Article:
PROJECT SUMMARY/ABSTRACT Despite extensive efforts and investment, there is no cure for Alzheimer disease (AD) or effective treatment to slow progression of this devastating disorder. One potential therapeutic strategy is to promote degradation of amyloid beta (A?), whose accumulation in the brain is associated with and may be integral to the disease process. We have recently obtained strong evidence that the lysosomal protease tripeptidyl peptidase 1 (TPP1) plays an important role in degradation of A? fibrils. We hypothesize that increasing activity of TPP1 will promote degradation of A?, slowing or preventing its accumulation in the brain with subsequent therapeutic benefits for AD. We will test this hypothesis using two complementary approaches in the J20 mouse, a transgenic AD model that overproduces human A? and exhibits age-dependent plaque accumulation and cognitive deficits. First, in a genetic proof-of-principle study, we will cross the J20 mouse with our newly created transgenic mouse that constitutively overexpresses mouse TPP1 (~10-fold higher activity than endogenous levels). Second, we will use a peptide-mediated method to deliver recombinant human TPP1 protein from the bloodstream across the blood-brain barrier into the brain of the J20 mouse. Treatment groups and controls will each contain 30 animals with equal numbers of males and females. For both Aims, we will employ identical approaches to evaluate the effect of elevated TPP1 activity on the AD phenotype. At the age of seven months, we will analyze treated mice and controls using the Morris water maze, novel object recognition and fear conditioning assays. At eight months, the mice will be euthanized and levels of soluble and insoluble A? measured in brain extracts by ELISA and plaque measured in cortex and hippocampus by immunohistochemistry. If TPP1 augmentation has a positive effect on AD phenotype in the J20 mouse, this would provide a strong rationale to explore this further with the long-term goal of developing an effective therapy for AD. Additional studies in laboratory animals would be required prior to initiation of trials in humans. Looking forward, it is worth noting that targeting protein-based drugs across the blood-brain and/or cerebrospinal fluid-brain barrier continues to be a major obstacle for the development of biologic therapeutics for AD and other neurological disorders. However, in the case of TPP1, delivery of recombinant protein to the brain by intracerebroventricular administration has been approved by both the Federal Drug Administration and the European Medicines Agency for treatment of a neurodegenerative lysosomal storage disease. A similar delivery method should be feasible for AD and may allow repurposing of an existing drug.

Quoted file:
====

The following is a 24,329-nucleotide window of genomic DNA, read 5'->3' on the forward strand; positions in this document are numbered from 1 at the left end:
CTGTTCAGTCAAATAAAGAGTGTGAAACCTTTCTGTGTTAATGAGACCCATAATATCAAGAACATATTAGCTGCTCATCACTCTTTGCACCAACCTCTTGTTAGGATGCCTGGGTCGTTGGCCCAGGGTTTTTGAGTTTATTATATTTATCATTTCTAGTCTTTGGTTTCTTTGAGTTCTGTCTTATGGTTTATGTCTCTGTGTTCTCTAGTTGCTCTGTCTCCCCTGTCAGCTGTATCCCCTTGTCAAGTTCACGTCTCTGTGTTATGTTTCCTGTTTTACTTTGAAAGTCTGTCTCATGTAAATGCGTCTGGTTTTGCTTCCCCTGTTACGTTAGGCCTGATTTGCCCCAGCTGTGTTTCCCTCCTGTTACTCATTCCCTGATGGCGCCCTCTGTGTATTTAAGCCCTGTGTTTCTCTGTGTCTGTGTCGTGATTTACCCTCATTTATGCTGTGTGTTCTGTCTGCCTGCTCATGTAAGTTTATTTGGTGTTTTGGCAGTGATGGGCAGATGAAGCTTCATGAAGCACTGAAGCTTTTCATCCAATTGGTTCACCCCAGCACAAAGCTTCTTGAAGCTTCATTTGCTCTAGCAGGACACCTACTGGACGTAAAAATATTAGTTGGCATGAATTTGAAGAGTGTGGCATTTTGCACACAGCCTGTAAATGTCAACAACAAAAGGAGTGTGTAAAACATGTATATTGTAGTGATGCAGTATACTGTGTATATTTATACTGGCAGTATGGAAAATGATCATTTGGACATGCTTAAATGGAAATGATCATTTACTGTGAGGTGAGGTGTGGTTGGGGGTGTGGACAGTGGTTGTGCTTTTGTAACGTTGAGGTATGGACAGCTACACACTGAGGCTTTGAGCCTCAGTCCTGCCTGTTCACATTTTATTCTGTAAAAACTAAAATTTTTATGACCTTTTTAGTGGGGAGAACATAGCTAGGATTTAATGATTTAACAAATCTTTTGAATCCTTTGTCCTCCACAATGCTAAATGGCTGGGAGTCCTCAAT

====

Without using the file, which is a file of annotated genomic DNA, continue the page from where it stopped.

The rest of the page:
|Effective start/end date||8/15/19 → 4/30/20|
- National Institute on Aging: $198,750.00
- Clinical Neurology
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